We at KResearch view that improving signs seen in the US economy overall will continue to provide the Fed room to keep its policy rate steady at least until 1Q20. However, the US manufacturing sector has not substantially recovery despite the signing of the first phase of a broader trade pact between the US and China. The US manufacturing sector has been a major casualty of the US-China trade war while the global economy remains in the doldrums, as reflected by the ISM Manufacturing Index that stood below 50 for the fifth consecutive month. Meanwhile, under the first phase of the US-China trade deal, the US will only marginally cut tariffs on Chinese imports, which are largely finished products. Intermediate products the US imports from China as raw materials for its manufacturing sector will continue to be subject to high tariffs. In addition, the global trade remains sluggish on the back of the slowing global economy and uncertainties surrounding global trade disputes and the possibility that major economies may crash. If the US manufacturing sector cannot recover over the near term, the US labor market will likely be adversely affected. As a result, the Fed may consider raising additional policy rates during 2Q20.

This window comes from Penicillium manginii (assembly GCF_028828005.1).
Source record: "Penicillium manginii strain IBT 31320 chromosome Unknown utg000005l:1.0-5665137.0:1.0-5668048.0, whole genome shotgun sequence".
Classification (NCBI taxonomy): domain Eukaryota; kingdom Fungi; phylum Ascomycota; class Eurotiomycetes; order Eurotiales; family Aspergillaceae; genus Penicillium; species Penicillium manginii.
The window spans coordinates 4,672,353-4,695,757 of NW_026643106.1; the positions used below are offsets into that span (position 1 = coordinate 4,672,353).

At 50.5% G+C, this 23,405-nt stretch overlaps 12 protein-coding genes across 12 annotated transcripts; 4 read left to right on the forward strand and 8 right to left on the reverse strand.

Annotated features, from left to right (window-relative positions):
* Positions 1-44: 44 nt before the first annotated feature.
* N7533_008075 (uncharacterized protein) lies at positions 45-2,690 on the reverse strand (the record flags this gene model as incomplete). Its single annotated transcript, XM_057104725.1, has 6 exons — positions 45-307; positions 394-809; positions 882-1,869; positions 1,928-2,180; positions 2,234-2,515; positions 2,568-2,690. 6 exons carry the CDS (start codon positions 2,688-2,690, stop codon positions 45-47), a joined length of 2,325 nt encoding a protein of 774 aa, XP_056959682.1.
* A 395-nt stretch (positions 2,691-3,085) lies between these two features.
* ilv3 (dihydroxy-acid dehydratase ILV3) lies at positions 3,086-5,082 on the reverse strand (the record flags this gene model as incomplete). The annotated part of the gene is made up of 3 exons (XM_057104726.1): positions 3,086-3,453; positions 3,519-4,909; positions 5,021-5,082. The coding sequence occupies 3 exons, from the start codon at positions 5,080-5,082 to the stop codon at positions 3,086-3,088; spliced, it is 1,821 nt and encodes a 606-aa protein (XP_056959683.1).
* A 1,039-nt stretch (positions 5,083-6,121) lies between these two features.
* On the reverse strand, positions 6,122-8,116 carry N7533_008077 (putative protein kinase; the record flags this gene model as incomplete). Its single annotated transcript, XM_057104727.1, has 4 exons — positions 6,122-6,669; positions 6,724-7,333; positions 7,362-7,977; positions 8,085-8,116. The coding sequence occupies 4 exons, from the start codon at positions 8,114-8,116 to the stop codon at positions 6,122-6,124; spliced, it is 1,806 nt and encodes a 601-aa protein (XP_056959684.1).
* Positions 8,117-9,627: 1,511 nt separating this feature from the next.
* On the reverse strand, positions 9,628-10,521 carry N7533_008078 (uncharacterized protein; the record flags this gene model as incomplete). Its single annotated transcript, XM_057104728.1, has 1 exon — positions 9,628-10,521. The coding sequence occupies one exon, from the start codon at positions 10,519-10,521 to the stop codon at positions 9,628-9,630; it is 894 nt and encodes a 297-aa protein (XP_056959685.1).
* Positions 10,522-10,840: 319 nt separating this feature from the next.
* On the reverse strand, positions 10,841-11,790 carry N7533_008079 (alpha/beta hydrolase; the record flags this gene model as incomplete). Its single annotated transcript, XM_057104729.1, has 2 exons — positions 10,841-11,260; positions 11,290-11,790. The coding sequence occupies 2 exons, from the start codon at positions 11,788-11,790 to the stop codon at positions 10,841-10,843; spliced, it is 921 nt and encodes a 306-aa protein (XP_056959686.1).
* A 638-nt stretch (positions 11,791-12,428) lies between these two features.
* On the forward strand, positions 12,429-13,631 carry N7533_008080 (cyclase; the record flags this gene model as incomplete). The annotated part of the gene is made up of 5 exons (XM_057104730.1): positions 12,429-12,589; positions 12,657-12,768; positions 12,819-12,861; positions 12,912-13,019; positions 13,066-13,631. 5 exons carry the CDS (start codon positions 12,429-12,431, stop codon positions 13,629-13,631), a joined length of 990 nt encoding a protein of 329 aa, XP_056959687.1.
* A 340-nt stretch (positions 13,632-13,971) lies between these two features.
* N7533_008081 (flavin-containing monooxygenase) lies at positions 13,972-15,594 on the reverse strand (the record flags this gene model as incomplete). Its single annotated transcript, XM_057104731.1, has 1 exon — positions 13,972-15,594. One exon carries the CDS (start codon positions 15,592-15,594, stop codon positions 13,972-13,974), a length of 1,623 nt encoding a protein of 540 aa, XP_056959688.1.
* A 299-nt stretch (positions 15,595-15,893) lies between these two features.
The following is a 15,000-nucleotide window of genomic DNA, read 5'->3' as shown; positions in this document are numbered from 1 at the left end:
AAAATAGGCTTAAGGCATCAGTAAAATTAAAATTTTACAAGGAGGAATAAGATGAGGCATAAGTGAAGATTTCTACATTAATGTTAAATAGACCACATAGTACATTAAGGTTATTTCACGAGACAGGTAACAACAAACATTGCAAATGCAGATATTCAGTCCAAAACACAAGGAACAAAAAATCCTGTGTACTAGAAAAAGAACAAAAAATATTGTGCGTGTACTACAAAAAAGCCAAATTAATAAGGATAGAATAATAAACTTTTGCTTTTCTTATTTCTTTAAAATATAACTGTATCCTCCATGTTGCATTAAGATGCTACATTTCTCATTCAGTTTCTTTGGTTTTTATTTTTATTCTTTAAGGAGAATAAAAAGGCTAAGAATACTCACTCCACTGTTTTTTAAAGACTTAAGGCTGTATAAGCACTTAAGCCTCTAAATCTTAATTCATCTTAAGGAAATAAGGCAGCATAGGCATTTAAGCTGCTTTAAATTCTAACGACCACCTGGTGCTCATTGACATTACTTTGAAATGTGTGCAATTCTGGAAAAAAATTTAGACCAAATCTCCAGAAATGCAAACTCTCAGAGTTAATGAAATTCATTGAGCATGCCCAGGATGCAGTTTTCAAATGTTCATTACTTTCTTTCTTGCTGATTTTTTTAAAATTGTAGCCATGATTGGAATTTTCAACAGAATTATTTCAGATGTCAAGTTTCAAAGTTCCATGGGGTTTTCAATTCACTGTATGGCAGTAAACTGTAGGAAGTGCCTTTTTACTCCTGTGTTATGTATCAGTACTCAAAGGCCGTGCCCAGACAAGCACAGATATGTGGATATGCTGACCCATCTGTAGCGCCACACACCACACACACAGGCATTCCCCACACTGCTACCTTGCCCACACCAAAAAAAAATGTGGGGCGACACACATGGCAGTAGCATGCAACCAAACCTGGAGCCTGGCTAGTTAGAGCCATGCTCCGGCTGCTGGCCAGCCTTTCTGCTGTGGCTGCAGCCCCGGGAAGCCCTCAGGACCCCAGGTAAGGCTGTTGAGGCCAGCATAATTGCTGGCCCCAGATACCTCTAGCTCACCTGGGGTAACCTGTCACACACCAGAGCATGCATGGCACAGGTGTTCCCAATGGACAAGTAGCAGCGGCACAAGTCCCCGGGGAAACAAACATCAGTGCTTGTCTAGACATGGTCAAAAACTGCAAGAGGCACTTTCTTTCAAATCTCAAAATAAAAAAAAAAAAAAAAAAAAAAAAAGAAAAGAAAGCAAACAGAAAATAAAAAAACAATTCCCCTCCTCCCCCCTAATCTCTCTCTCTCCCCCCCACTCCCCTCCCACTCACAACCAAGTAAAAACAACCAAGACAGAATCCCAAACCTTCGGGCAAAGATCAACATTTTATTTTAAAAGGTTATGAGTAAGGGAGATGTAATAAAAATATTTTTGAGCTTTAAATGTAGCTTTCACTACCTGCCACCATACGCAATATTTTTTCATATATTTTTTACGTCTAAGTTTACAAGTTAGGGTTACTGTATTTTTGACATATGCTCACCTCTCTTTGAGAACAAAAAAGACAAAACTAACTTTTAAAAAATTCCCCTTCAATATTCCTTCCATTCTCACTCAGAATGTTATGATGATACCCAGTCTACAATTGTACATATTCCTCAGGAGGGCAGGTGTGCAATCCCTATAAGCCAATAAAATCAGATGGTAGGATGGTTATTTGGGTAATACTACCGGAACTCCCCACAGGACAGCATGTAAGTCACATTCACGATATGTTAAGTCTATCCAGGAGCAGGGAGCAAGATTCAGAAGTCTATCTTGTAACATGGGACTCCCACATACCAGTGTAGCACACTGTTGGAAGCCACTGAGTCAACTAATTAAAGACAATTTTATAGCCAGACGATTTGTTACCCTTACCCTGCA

Meanwhile, close attention must be paid to the coronavirus (2019-nCoV) outbreak because it may affect China's compliance with the trade pact and global consumption, including the US, if the epidemic spreads. The coronavirus outbreak may inhibit China to purchase more goods worth USD77 billion from the US in 2020 and USD123 billion in 2021. If China fails to comply with the trade agreement it entered into with the US, negotiations for the second phase of the trade deal could be delayed.
Looking ahead, there is a possibility that the Fed will cut its policy rates further to sustain the US economic growth although the Fed often avoided changing its monetary policy prior to Presidential elections in the past. However, the Fed's monetary policy stance prior to Presidential elections tends to be consistent with the US economic cycle. At present, the US economy is at the end of the longest economic cycle ever in history amid heightened risks to the US economic growth. This means that Fed will likely lower its policy rates further to maintain the US economic growth before the Presidential election scheduled for November 2020.